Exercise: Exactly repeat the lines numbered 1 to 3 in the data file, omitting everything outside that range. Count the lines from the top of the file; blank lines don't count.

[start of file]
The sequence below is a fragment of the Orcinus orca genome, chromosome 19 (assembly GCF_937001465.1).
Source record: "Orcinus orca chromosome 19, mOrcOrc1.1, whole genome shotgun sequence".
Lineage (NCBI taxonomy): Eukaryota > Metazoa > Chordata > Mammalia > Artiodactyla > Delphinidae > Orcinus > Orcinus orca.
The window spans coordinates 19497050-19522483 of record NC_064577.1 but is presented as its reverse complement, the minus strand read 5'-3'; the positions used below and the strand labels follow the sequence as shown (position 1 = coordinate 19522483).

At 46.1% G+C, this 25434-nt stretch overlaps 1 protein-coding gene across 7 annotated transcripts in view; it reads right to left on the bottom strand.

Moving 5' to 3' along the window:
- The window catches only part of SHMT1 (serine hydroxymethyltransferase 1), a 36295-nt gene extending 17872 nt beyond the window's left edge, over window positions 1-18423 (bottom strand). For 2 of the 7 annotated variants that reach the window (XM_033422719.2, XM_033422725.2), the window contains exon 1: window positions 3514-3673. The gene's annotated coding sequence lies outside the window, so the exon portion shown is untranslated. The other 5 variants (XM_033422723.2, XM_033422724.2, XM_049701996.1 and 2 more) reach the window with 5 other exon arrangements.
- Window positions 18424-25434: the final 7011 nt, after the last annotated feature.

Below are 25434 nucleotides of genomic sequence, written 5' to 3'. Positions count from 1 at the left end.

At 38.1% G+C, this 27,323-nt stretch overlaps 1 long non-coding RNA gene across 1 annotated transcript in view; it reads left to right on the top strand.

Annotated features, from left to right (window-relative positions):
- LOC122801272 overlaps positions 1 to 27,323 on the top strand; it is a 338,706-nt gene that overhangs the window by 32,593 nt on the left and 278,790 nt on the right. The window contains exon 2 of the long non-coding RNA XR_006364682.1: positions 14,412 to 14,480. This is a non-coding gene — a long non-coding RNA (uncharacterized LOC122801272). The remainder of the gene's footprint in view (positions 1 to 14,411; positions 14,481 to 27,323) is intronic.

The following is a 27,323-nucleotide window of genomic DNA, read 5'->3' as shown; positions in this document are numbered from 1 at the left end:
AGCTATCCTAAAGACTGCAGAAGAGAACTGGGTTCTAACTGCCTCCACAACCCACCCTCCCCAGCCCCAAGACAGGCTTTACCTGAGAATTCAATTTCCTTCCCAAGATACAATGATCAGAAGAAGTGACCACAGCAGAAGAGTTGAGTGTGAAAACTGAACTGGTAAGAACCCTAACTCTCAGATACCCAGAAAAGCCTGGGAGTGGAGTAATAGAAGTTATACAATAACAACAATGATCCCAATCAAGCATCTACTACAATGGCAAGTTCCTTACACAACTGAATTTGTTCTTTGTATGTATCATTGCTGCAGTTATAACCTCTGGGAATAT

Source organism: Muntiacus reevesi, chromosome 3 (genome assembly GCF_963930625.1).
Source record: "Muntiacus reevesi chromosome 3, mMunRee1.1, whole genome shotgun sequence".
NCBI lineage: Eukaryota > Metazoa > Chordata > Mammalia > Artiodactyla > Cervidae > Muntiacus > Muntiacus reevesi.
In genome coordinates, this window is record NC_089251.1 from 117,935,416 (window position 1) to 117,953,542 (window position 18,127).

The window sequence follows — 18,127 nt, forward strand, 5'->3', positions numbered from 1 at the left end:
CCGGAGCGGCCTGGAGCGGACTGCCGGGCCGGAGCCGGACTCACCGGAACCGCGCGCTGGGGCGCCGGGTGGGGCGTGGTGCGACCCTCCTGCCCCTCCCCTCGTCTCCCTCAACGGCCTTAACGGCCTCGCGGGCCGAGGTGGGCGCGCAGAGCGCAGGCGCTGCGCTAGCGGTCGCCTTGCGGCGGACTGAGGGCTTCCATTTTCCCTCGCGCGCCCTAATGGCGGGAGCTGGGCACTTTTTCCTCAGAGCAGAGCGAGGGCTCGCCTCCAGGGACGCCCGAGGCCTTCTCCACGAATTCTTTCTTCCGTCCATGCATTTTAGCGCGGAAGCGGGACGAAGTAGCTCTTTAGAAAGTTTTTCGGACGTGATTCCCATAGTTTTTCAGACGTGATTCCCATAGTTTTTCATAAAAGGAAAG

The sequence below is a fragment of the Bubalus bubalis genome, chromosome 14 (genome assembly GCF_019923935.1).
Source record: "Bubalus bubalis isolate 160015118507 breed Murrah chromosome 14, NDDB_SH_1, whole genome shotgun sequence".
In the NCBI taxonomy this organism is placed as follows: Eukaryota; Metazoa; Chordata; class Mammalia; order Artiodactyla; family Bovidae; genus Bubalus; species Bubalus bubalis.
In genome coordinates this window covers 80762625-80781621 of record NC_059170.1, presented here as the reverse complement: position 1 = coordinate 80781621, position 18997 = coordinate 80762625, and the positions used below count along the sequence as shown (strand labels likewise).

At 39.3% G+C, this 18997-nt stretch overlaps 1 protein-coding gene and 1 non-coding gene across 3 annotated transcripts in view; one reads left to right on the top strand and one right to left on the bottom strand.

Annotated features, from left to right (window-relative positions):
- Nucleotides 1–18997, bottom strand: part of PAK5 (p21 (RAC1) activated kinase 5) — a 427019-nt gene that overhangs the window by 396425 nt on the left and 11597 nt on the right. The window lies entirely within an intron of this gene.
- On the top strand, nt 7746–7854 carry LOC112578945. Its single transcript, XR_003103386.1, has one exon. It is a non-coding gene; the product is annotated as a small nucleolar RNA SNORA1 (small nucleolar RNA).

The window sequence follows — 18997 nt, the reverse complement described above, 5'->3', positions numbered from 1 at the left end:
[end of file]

The sequence below is a fragment of the Orcinus orca genome, chromosome 19 (assembly GCF_937001465.1).
Source record: "Orcinus orca chromosome 19, mOrcOrc1.1, whole genome shotgun sequence".
Lineage (NCBI taxonomy): Eukaryota > Metazoa > Chordata > Mammalia > Artiodactyla > Delphinidae > Orcinus > Orcinus orca.